After his graduation from the University in 1902, he moved to Vilnius and worked at the Vilnius Land Bank until 1915. He became an active participant in Lithuanian cultural life and, up until becoming President in December 1926, devoted substantial amounts of time and effort to the Lithuanian press. Two years later, he married Sofija Chodakauskaitė.
From his very first days in Vilnius, Smetona became involved in the activities of various Lithuanian nationalist groups, and joined the Lithuanian Democratic Party, which he represented in the Great Seimas of Vilnius. He was later elected to its Presidium. In 1904 and 1907, he was on the staff of the Lithuanian newspaper, Vilniaus žinios (The Vilnius News). In 1905-1906, he edited the weekly Lietuvos ūkininkas (The Lithuanian Farmer). In 1907, Smetona and the Rev. Juozas Tumas-Vaižgantas established a venture to print the newspaper Viltis (The Hope), and started publishing and circulating it. In Viltis, Smetona advocated national unity. He was also one of the incorporators of the Aušra (Dawn) company for the publishing of Lithuanian books, a member of the Lithuanian Mutual Aid Society of Vilnius, the Lithuanian Learned Society, the Vilniaus aušra (The Dawn of Vilnius), and Rytas (The Morning) education societies, the Rūta Art Society and many other societies, and taught the Lithuanian language at Vilnius schools. In 1914, he started publishing Vairas (The Rudder), a new bi-weekly magazine.
Between 18 and 22 September 1917, he participated in the Lithuanian Conference in Vilnius, and was elected Chairman (1917–1919) of the Council of Lithuania (later Council of the State). On 16 February 1918, Antanas Smetona signed the Act of Independence of Lithuania.
Between December 1918 and March 1919, he lived primarily in Germany and the Scandinavian countries, soliciting loans for the cause of Lithuanian independence. On 4 April 1919, the State Council of Lithuania elected Smetona the first President of the Republic of Lithuania. On 19 April 1920, the Constituent Assembly elected Aleksandras Stulginskis President. Not re-elected to the Seimas, from 1921 to 1924, he edited several periodicals, including Lietuvos balsas (Voice of Lithuania), Lietuviškas balsas (Lithuanian Voice) and Vairas.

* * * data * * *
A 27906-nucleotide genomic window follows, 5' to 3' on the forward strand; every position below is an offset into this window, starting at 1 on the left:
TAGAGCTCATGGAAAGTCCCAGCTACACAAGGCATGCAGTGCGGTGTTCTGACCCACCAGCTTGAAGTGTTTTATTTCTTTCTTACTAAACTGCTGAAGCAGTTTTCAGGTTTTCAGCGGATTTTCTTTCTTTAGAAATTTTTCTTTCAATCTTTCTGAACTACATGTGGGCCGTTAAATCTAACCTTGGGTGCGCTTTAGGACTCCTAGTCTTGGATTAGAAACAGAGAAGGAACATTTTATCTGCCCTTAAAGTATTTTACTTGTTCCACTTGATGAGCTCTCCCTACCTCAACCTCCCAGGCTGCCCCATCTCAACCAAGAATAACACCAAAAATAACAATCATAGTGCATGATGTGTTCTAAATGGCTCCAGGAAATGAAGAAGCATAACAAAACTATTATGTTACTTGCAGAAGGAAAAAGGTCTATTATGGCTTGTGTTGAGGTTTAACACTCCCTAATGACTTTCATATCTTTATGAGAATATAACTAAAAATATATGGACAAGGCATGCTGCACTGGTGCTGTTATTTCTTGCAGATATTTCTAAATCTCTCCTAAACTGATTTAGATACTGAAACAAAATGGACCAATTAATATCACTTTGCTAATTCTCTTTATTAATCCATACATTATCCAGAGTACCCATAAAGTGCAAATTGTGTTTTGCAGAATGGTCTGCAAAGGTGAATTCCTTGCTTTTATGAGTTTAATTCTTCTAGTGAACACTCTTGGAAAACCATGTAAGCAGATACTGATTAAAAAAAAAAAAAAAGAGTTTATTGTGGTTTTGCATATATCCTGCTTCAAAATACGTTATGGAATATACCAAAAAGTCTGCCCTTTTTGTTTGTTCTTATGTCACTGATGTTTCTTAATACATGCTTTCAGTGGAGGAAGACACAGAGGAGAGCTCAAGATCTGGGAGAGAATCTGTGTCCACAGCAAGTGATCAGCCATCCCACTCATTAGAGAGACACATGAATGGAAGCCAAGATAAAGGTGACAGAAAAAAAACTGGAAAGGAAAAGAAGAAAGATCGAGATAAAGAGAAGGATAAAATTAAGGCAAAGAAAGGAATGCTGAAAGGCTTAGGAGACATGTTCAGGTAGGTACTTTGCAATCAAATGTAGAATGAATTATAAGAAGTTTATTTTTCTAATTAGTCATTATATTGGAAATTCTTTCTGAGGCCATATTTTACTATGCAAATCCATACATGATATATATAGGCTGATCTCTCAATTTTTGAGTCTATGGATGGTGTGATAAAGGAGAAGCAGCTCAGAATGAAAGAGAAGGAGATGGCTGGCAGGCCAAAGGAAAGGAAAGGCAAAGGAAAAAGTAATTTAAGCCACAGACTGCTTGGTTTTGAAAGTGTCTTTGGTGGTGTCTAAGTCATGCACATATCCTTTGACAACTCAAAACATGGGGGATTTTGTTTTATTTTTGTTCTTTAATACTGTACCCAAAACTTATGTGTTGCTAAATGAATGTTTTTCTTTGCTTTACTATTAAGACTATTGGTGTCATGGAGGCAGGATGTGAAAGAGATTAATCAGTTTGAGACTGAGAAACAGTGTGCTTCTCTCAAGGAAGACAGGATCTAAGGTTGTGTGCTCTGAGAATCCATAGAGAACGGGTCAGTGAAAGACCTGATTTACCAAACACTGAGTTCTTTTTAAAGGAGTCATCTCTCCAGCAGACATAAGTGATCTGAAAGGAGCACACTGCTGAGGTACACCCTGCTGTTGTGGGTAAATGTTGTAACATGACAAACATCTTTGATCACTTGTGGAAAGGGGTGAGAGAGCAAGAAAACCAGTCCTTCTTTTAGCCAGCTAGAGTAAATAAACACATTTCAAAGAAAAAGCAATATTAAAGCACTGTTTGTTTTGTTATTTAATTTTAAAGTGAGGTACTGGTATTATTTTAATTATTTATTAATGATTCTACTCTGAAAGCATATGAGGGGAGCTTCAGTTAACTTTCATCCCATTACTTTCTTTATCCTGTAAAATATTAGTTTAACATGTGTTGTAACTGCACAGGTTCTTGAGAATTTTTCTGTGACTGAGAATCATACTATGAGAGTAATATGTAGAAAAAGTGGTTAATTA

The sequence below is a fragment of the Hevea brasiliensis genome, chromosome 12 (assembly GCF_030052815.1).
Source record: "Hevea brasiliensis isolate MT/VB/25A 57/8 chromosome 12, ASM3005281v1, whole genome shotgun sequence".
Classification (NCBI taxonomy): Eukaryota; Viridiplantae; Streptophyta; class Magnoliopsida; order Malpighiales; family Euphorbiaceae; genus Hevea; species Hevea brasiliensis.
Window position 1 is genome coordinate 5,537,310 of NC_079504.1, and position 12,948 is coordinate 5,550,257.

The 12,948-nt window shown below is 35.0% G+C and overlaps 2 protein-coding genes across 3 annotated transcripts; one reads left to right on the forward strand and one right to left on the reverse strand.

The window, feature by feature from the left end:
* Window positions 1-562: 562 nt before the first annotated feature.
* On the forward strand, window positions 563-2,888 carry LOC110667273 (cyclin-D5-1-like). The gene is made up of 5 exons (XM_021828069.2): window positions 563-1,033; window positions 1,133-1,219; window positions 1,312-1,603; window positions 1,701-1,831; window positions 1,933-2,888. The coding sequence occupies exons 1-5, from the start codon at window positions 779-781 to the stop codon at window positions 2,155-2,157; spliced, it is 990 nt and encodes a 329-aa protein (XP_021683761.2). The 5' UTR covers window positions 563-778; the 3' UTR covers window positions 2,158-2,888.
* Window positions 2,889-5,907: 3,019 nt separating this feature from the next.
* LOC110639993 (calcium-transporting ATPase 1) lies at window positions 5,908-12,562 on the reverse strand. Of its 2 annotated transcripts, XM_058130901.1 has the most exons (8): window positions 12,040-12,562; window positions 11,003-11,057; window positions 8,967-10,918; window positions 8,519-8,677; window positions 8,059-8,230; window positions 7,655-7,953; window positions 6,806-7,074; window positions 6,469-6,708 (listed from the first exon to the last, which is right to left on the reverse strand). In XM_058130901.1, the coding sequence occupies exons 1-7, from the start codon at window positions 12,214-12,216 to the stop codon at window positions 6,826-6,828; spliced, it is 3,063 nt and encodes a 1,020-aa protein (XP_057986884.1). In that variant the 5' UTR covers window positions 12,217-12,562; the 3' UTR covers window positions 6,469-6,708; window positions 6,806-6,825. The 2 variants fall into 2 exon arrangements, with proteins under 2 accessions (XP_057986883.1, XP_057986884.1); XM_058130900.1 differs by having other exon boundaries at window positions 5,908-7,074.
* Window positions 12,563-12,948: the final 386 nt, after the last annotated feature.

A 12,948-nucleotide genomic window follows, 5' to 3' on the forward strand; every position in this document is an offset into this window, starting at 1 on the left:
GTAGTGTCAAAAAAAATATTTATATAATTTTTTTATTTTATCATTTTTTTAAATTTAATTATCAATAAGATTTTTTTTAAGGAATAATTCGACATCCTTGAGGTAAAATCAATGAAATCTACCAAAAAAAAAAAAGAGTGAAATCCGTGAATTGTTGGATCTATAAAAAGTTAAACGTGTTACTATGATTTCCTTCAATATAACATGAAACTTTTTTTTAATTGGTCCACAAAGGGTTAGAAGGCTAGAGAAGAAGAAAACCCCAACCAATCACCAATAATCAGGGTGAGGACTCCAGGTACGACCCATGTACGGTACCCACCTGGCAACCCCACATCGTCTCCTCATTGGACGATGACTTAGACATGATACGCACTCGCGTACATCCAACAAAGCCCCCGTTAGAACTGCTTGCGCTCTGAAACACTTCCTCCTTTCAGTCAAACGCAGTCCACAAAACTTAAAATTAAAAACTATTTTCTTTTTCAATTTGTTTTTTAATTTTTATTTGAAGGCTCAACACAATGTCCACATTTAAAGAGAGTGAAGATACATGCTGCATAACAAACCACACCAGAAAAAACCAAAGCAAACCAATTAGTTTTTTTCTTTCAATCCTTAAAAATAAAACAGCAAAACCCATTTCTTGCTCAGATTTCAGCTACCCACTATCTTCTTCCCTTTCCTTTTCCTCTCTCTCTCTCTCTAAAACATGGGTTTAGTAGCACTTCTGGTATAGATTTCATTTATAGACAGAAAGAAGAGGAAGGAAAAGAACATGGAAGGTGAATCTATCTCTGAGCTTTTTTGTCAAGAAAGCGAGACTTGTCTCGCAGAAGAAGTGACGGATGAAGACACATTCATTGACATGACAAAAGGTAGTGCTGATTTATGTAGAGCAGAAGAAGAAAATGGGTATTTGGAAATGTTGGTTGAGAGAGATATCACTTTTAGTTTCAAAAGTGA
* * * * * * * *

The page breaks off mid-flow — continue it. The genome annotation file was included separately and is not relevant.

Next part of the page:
In November 1923, authorities imprisoned Smetona for several days for publishing an article by Augustinas Voldemaras in Vairas. Between 1923 and 1927, he was an assistant Professor at the University of Lithuania - at first in the Chair of Art Theory and History and later at the Department of Philosophy. He lectured on ethics, ancient philosophy and Lithuanian linguistics. In 1932, he was awarded an honorary Ph.D. at the Vytautas Magnus University.
Smetona participated in the activity of the Lithuanian Riflemen's Union that had staged the Klaipėda Revolt, which gave him greater name-recognition. More than once, he was elected to its central board. Between 1924 and 1940, he was the vice-Chairman of the Board of the International Bank.
Smetona was one of the Leaders of the coup d'état of 1926, which deposed President Kazys Grinius. He once again became President on 19 December of that year (two others briefly held the office during the coup, which began on 17 December, before Smetona was formally restored to the Presidency). He designated Augustinas Voldemaras as Prime Minister. One year later, he suppressed the parliament and, on 15 May 1928, with the approval of the government, he promulgated a new constitution with more extensive presidential powers. In 1929, he removed Voldemaras and assumed dictatorial powers.
In 1935, Smetona suffered a blow when farmers in south-east Lithuania organised a strike and refused to sell their products. Reprisals led to five deaths and 456 farmers being arrested. This exacerbated long-standing tensions within his regime between hardliners arguing for more rigid totalitarian control over Lithuanian life, and moderates who wanted liberalisation. These difficulties, however, were already becoming overshadowed by the threat of Nazi Germany. Smetona’s regime was the first in Europe to put Nazis on trial: as early as 8 February 1934, action had begun against Nazis in the Memel region, which was autonomous within Lithuania. The Smetona regime’s trial of Ernst Neumann and Freiherr von Sass (July 1934 to March 1935) was the first attempt anywhere to bring Nazis to justice, and saw 76 Hitlerites imprisoned and four sentenced to death – though this was commuted to life imprisonment. By 1938, however, Memel was becoming a difficult issue for a regime spending a quarter of its budget on defence and expensive army modernisation, and the Nazis were able to win 26 of 29 seats in elections. The following year, Smetona surrendered Memel to Hitler and declared a state of emergency – he never lost his distaste for Hitler and Nazism, because he valued the independence of his small nation so firmly.